The Real State of the Union, again

My friend Mark Satin has a wonderful writeup of
the NAF’s Real State of the Union conference, done in
conjunction with The Atlantic Monthly (who previously sponsored
both an issue and a book with that name). Some key
insights:

We’re much less divided than
we (and the media) think:

“As a
result, there?s no majority party in the U.S. today, and the first party
that embraces the center — truly speaks to the center, which does not consist
of dullards and mealy-mouths but is full of imagination and angst — will be the
majority party in the U.S. for a long time to
come.”

There’s radical middle
alternatives to simply privatizing Social
Security

“didn?t do what
many Democrats are doing these days and disparage President Bush?s concept
of the ‘Ownership Society.’ Instead, he did the radical middle thing. He
embraced the positive core of the concept and said, Let?s figure out how
to make this work for all Americans . . . and especially for those of us who own
few or no assets. His concern for the asset-poor had nothing to do with
guilt-ridden, limousine liberalism. It was hard as nails. It had the good of the
entire society in mind.”

along with
individual-mandates for health care and skill-side investment in children, paid
for by a responsible progressive consumption tax plus impact-based
taxation:

“We should start taxing
?more of what we want less of,? such as pollution and use of
non-renewable resources, rather than ?more of what we want more of,?
such as wages and capital
gains.”

And for a light lunch,
Richard Clarke laid out “a full-blown, long-term strategy for coping with
terrorism.”

‘Long term, our most
essential task is to persuade the people in the second and third circles that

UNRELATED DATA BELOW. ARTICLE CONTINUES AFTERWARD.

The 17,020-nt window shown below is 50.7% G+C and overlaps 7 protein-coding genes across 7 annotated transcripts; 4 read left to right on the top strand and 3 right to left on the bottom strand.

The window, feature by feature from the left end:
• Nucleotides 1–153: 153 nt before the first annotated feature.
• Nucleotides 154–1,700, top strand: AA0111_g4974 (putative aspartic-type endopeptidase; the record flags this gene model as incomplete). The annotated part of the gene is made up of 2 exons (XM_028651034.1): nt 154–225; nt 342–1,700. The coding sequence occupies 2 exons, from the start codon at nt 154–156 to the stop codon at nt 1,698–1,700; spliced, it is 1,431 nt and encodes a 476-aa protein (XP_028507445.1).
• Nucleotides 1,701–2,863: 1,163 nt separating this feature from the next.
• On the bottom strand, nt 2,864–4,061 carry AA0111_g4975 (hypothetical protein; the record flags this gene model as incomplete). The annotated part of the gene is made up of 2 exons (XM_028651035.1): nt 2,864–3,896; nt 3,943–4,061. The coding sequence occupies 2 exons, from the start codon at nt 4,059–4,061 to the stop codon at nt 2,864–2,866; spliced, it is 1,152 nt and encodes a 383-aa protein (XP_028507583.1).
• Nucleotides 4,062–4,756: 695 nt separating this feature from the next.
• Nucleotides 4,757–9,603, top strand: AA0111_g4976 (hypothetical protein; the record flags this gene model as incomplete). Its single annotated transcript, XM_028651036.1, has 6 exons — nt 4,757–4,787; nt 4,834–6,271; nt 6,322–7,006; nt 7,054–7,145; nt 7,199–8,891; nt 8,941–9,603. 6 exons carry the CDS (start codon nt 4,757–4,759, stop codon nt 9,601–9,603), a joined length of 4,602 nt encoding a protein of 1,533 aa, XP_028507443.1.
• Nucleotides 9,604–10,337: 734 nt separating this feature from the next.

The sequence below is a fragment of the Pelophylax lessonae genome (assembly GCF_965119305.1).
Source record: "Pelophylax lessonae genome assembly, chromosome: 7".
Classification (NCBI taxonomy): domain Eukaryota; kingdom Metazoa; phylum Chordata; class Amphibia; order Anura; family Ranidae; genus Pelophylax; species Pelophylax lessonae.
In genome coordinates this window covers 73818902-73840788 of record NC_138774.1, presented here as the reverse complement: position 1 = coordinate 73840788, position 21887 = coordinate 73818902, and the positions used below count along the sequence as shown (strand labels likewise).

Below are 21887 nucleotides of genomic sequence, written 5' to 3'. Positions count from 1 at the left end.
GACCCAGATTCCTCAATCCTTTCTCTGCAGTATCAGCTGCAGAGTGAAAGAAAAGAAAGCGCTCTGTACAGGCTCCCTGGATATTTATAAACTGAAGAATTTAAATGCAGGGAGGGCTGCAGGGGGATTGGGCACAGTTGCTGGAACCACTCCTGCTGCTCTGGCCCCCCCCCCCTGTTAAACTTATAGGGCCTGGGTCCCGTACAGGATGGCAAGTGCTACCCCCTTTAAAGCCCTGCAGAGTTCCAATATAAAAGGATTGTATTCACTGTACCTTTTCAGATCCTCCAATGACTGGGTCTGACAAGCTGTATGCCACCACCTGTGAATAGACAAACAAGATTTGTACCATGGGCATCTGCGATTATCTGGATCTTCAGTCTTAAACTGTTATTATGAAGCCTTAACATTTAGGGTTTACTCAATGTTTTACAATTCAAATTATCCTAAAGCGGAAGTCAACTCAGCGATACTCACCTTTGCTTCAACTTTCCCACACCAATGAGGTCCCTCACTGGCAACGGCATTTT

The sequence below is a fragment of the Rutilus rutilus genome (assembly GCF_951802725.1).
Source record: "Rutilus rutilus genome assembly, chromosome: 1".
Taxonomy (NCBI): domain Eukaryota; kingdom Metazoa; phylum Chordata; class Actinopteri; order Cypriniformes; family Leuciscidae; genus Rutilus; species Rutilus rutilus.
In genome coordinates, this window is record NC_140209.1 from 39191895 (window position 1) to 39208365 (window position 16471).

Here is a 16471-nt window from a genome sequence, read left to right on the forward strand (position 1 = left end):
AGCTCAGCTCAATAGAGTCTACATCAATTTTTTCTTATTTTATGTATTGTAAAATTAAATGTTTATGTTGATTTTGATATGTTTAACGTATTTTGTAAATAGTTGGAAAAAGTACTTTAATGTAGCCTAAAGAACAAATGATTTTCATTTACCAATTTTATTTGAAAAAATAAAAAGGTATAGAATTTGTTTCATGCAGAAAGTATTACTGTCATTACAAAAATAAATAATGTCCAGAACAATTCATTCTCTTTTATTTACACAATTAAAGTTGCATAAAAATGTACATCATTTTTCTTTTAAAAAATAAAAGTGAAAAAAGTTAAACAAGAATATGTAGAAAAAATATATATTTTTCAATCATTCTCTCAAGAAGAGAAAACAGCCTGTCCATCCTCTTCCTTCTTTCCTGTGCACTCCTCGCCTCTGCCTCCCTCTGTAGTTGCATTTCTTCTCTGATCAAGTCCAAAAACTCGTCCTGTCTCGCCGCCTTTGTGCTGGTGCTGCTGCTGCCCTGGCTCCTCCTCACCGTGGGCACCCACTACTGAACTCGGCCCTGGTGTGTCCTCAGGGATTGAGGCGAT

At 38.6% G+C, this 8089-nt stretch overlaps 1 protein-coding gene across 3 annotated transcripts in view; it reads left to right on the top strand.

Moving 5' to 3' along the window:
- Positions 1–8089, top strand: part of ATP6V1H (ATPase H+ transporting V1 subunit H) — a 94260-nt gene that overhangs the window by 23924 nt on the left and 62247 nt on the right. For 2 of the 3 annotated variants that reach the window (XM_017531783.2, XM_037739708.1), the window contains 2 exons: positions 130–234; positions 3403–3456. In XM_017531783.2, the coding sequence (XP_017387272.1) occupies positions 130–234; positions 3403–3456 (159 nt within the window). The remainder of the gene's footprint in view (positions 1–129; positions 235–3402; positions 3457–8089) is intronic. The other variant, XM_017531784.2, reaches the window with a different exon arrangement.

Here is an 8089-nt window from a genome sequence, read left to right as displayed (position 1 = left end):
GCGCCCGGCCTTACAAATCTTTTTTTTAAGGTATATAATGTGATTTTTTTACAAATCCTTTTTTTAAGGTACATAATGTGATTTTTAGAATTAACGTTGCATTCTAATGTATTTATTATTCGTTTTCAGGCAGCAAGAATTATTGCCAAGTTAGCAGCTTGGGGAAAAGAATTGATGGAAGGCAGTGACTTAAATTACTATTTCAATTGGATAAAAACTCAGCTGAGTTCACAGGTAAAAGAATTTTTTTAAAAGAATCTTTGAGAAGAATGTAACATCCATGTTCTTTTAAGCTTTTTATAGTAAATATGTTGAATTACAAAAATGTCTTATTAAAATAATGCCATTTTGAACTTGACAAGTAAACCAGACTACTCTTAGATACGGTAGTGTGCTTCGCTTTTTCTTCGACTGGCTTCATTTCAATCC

Jihad is self-defeating and that there?s a better way to achieve social
justice, which we can help them achieve. In other words, we need to engage in a
?battle of ideas? against the Jihadists — and it?s one we
dare not lose. But battling over ideas is only half the task, Clarke said.Ę
He is a radical centrist, which means he?s equally committed to achieving
homeland security directly — by reducing domestic vulnerabilities (e.g., of our
chemical plants), by capacity building (e.g., devising a rational formula for
dividing homeland security funds among the states), and by thinking carefully
about civil liberties.’

And to cap
it all off, a rethinking of foreign
policy:

‘Militarily, this may be a
?unipolar? world, he said. But economically and diplomatically,
it?s an increasingly ?multipolar? world, and we?re going
to have to recognize that and get good at living in
it.’…

‘living in an
increasingly populist world means learning to put ourselves in others?
shoes, and see ourselves as others see us. We are the rich kid on the
block…and if we want to share the world and work in the world with everyone
else, then we?ve got to understand that that?s how we’ll be seen.
And proceed with appropriate sensitivity and
humility.

Amen! Reality, Character,
Community & Humility — who could ask for more?

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